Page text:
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Jeff - Overland Park, KS | Read Jeff's Second Entry

I'm in the big chair now as commissioner, a seat I have to say I feel all too comfortable in. It feels MADE for me. With this chair comes great responsibility, so, while I've got your complete attention, I can stay silent no more about why we've got to pump up the volume in tennis.

We've got to talk OPENLY, FREELY and LOUDLY here about the one thing that has to change with tennis...the fact that we as fans can't talk openly, freely and loudly at tennis matches. I want to change that, because, in this case, silence is not golden. It's killing the sport.

The sport has been hung up on this one simple rule forever, mired in a hush-hush tradition of etiquette and quietude that is downright antiquated in this day and age. Freedom of speech? Not if you're a tennis fan! Have fun at a tennis match by screaming your head off? Shhh...can't you see Amelie is concentrating?

Change is inevitable, like a double fault. It is a part of growth, and going for it. Yes it's hard sometimes, but it's necessary. Sometimes the only way to silence the naysayers is by turning up the noise. In doing so, we'll turn the mirror on what tennis could be like with no inhibitions. I'm here to tell you it would be great. Advantage ... all of us.

Can you imagine a raucous Roland Garros or an audible Australian? Let the sound abound.

Tranquility has gone the way of the dodo at sporting events anyway, because we as fans want to cut loose and yell at Roger from the rafters WHILE he is hitting a ball. We're as immersed as he is in that Zen moment. Besides, we'll see how good he really is then when we let blow that air horn while he's lining up that passing shot!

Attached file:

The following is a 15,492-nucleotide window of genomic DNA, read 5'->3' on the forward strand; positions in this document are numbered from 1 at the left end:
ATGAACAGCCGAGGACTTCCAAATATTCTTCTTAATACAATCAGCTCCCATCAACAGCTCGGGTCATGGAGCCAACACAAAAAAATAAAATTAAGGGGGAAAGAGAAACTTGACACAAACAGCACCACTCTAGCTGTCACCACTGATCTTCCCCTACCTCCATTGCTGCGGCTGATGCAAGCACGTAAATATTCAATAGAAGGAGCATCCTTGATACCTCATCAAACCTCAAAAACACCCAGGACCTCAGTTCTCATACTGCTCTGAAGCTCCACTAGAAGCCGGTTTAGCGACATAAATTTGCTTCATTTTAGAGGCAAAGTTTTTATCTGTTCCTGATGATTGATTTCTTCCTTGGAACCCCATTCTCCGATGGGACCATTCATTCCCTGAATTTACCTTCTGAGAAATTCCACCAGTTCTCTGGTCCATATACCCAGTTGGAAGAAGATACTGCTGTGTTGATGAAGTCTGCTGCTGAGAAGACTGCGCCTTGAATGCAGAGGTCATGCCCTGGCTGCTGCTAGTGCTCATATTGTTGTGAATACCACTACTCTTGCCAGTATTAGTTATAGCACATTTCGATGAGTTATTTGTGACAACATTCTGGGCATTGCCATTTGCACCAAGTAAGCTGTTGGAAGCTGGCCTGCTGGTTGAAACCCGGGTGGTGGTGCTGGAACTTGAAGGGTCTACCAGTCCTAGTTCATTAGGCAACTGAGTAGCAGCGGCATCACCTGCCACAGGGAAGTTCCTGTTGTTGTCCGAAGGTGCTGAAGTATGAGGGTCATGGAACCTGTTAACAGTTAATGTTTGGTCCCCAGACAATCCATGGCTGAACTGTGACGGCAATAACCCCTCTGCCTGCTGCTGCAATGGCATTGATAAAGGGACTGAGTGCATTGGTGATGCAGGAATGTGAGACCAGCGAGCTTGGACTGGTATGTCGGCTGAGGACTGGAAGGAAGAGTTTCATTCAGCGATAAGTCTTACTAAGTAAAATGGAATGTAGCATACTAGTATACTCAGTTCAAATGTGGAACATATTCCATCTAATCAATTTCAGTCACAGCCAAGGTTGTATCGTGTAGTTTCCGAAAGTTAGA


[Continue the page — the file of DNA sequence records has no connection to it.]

If Maria can roar louder on Arthur Ashe Stadium and Rafa can bear bare arms on Centre Court at Wimbledon, then I as a fan should be allowed to speak my mind at 30-30, 3-3 in the third. If Andy's not dandy, by God we want to let him know!

Faces change, equipment changes, technology changes, players change (literally now, thanks to all those pseudo-timeouts between sets). It's time for the sport to change, for the quiet rule to be mute-ilated once and for all. By doing so, the sport will evolve into something loud, brash, and exciting.

I tell you all to step outside the lines for one moment and see that we have people nodding off in Nottingham, and not hollering in Halle. There are no Indian yells in Indian Wells?

This sport shouldn't be a secret. What's there to be quiet about? We've got to yell to the rooftops to tell anyone and everyone how great this sport is and can become with our help, our input.

It's not right. But it soon will be. I'm the commissioner now.